Community waiting for answers from school district

Residents unhappy about potential closure of Bridge Lake Elementary School

Bridge Lake and area residents are starting to rally against the potential closure of the Bridge Lake Elementary School (BLES).

Last month, School District 27 (SD27) trustees decided to start a 90-day public-consultation process for the potential closure of BLES at the end of the current school year.

The decision was made at their Jan. 26 school board meeting.

However, the school board didn’t notify the parents or community members the potential closure was up for discussion.

Last week, BLES Parent Advisory Committee (PAC) chair Piri DeVries said she was very disappointed about the way SD27 handled the decision-making process.

“We didn’t hear anything about it until it was a done deal and they gave us one day’s notice to come to a meeting at the school to talk about.”

DeVries added she was away from the community and the other parents weren’t able to meet with the SD27 representatives either.

On Jan. 28, school board chair Tanya Guenther noted that since 2013, school trustees have closed four schools due to district-wide school enrolment capacity and budget-constraint issues, and one due to damage caused by flooding.

In considering the potential closure, the board stated it considered the following factors:


There were 27 students in 2013/14; 20 students in 2014/15; six students in 2015/16, and there are 13 eligible students in the Bridge Lake School catchment area.


Ministry grants for rural schools and assists school boards by providing extra financial support for lower enrolments.

Schools with an enrolment between nine and 110 students receive $162,400, but when the enrolment declines to eight or fewer, the Ministry grant is reduced to $77,325, which is less than 50 per cent.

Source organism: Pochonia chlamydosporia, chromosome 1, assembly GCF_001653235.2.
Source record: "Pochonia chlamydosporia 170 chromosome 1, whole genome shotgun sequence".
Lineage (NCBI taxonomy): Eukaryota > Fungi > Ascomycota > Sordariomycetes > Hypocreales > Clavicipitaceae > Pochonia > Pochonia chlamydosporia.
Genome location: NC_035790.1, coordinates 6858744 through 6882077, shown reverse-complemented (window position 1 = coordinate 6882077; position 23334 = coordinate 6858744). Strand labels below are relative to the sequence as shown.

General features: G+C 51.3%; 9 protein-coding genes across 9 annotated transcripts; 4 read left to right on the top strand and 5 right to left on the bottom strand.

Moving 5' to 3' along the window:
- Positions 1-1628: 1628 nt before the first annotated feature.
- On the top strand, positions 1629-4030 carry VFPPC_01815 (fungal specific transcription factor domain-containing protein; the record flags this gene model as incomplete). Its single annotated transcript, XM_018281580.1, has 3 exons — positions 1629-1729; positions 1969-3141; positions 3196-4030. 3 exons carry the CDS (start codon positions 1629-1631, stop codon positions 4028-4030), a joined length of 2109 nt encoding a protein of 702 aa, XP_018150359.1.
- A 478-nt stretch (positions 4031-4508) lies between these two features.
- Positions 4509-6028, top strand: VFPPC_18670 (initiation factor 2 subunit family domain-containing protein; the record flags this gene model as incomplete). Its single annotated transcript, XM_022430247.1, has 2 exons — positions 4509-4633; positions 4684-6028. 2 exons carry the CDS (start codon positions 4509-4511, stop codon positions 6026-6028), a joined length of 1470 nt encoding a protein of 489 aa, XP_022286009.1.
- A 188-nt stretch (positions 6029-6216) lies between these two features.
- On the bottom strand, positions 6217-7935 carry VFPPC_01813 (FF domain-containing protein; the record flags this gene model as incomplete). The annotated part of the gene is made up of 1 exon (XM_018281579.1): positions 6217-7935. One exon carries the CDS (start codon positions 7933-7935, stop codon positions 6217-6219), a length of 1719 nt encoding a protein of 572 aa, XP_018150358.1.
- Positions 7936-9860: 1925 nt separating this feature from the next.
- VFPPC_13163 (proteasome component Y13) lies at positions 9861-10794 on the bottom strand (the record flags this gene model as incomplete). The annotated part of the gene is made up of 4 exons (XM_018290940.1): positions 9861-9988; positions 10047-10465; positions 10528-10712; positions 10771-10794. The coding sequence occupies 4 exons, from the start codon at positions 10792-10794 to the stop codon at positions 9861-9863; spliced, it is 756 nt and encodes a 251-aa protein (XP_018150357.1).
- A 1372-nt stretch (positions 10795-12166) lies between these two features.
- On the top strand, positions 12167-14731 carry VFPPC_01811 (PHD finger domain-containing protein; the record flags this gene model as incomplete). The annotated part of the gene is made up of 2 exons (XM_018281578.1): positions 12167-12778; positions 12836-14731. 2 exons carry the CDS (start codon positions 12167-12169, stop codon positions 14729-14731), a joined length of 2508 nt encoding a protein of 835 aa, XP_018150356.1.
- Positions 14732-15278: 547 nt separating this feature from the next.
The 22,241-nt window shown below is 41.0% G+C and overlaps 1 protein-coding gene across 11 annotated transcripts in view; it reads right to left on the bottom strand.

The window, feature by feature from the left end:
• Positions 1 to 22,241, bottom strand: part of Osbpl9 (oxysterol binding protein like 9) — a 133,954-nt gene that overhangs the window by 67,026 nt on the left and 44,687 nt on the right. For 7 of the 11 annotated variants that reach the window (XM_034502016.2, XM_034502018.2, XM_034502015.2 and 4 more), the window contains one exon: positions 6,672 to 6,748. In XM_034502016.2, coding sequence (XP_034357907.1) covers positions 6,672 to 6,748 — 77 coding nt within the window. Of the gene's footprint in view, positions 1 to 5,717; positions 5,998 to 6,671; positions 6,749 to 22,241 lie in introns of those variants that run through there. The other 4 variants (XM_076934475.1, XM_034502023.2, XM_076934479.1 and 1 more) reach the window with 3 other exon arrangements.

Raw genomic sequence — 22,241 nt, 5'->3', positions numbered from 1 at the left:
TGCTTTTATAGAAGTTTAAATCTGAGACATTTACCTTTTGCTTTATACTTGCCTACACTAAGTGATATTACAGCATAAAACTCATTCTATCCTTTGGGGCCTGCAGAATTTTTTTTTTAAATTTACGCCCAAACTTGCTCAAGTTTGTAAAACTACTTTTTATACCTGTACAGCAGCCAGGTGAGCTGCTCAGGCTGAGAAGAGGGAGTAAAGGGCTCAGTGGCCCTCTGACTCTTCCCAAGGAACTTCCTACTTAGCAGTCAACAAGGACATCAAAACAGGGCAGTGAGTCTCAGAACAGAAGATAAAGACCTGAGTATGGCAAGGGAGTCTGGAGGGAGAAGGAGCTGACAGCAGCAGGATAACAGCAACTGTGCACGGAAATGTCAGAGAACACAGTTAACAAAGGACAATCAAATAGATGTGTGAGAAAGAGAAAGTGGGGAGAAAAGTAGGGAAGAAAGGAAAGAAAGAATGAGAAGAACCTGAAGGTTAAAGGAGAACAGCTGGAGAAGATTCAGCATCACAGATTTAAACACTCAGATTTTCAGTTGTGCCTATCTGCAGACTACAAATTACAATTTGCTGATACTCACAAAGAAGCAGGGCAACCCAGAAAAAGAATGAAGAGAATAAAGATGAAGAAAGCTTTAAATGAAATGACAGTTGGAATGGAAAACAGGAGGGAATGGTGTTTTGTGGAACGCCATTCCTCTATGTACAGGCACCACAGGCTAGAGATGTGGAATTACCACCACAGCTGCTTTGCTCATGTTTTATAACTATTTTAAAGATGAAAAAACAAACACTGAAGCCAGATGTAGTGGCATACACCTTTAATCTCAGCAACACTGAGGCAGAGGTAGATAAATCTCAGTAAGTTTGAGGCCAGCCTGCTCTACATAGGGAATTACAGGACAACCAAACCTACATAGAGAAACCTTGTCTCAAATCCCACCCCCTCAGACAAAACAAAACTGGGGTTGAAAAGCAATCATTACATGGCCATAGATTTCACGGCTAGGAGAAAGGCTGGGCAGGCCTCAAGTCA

Proximity to another school

Bridge Lake Elementary School is 38 kilometres away from Horse Lake Elementary School (HLES).

Last week, Interlakes Economic Association president Dianne Lawson sent a letter to Guenther with a number of questions, but with a high priority on the top 4:

What is the total number of students who attend HLES who are out of the catchment area and what catchment areas are the children from?

How many children has Stats Canada provided for the number of children under the age of five in the BLES catchment area?

How many of the children in the BLES catchment area already have to travel more than 15 kilometres to BLES, and how many and what would their total travelling time be to HLES if the board decides to close BLES?

What does the Ministry of Education/school board consider as the maximum number of kilometres for children to have to travel under the age of nine?

Guenther replied that she would ask SD27 staff “to provide a response to the questions [Dianne Lawson] have submitted.”

In the SD27 statement on Jan. 28, the school board chair said: “It is disappointing to now be faced with considering the closure of the Bridge Lake Elementary School due to declining enrolment. We understand this may have a major impact to the community of Bridge Lake.”

The fact that the school is the “meeting centre” for the community weighs heavily on the area residents and they worry about what will happen if SD27 closes the school in June.

Lawson also addressed this issue with a number of questions:

Who would pay for the “moth ball” costs of BLES if it was to close?

What does the school board plan on doing with the school?

How will this closure effect public access to the building by the residents of the community?

What will happen with the CRD Library at the school?

The school PAC and other community groups are having a meeting tomorrow night (Feb. 12) and they will be talking about finding ways to keep the school open.

Lawson said the community still has a lot of questions that need to be answered.

As of Feb. 9, the school board staff had not responded to the top 4 questions needed for Friday night’s community meeting at 6 p.m.




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